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The Importance of Blood-Vessel Growth in the Central Nervous System

Professor Richard Milner

This lecture will discuss the role of proteins found between cells in regulating blood-vessel growth in the central nervous system (CNS). During development, some cells switch from a cell-type involved with the development of blood vessels into a cell-type that is instead associated with changes in cell receptors in the adult. Studies showed that these new cells were strongly unregulated on blood vessels, suggesting that minimizing these changes may be important in driving blood-cell growth in the adult CNS. Current research is using specially bred mice to define the roles of various molecules at specific stages of blood-vessel development.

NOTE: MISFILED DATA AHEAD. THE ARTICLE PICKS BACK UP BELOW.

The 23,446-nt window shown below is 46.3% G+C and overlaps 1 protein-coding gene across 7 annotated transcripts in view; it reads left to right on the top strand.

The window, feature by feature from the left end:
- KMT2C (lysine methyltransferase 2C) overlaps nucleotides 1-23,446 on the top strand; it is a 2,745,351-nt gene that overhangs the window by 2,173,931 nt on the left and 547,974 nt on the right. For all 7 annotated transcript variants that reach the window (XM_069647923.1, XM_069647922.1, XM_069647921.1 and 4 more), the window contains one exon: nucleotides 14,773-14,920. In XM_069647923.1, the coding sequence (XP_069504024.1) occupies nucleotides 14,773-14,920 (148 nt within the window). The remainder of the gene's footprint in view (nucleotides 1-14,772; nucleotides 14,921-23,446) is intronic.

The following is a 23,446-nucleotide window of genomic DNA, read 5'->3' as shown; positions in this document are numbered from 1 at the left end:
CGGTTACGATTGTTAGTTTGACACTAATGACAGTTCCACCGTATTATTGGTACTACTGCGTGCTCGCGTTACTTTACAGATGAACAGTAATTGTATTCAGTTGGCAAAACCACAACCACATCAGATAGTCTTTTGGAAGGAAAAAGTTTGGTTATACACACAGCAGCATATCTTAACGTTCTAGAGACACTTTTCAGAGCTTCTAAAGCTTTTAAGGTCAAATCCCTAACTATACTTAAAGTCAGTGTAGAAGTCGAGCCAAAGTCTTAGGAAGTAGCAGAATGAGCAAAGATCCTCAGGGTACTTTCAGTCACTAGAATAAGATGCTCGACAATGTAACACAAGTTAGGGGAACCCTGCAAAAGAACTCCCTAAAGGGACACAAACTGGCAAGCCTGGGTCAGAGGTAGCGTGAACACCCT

Instructor: Richard Milner is Associate Professor of Molecular Medicine at Scripps Research Institute, where his research focuses on understanding how extracellular matrix proteins regulate blood-vessel growth in the central nervous system. He received his MD and PhD in Developmental Neurobiology from the University of Cambridge.

Coordinator: Jerry Kent

Course Number: OSHR-70016   Credit: 0 units


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